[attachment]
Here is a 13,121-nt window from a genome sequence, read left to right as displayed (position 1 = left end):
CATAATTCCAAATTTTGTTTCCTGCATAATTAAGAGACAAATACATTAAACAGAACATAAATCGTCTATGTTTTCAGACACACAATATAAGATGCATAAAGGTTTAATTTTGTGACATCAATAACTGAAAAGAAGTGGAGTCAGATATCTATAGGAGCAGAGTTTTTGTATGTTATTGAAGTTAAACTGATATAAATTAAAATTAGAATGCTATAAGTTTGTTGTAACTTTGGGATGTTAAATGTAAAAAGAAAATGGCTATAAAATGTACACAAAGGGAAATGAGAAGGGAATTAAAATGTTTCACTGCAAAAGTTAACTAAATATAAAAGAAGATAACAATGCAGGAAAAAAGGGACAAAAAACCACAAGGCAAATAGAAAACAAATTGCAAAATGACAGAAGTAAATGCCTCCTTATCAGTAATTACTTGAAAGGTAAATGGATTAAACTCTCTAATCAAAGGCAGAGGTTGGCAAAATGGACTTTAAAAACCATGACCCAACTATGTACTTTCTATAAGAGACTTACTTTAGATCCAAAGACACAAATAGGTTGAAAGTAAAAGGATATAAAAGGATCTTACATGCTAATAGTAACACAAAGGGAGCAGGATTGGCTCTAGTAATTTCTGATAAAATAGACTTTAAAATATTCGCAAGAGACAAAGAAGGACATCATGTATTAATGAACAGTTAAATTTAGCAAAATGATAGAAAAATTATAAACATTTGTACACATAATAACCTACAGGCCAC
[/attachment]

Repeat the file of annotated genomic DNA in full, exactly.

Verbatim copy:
Here is a 13,121-nt window from a genome sequence, read left to right as displayed (position 1 = left end):
CATAATTCCAAATTTTGTTTCCTGCATAATTAAGAGACAAATACATTAAACAGAACATAAATCGTCTATGTTTTCAGACACACAATATAAGATGCATAAAGGTTTAATTTTGTGACATCAATAACTGAAAAGAAGTGGAGTCAGATATCTATAGGAGCAGAGTTTTTGTATGTTATTGAAGTTAAACTGATATAAATTAAAATTAGAATGCTATAAGTTTGTTGTAACTTTGGGATGTTAAATGTAAAAAGAAAATGGCTATAAAATGTACACAAAGGGAAATGAGAAGGGAATTAAAATGTTTCACTGCAAAAGTTAACTAAATATAAAAGAAGATAACAATGCAGGAAAAAAGGGACAAAAAACCACAAGGCAAATAGAAAACAAATTGCAAAATGACAGAAGTAAATGCCTCCTTATCAGTAATTACTTGAAAGGTAAATGGATTAAACTCTCTAATCAAAGGCAGAGGTTGGCAAAATGGACTTTAAAAACCATGACCCAACTATGTACTTTCTATAAGAGACTTACTTTAGATCCAAAGACACAAATAGGTTGAAAGTAAAAGGATATAAAAGGATCTTACATGCTAATAGTAACACAAAGGGAGCAGGATTGGCTCTAGTAATTTCTGATAAAATAGACTTTAAAATATTCGCAAGAGACAAAGAAGGACATCATGTATTAATGAACAGTTAAATTTAGCAAAATGATAGAAAAATTATAAACATTTGTACACATAATAACCTACAGGCCAC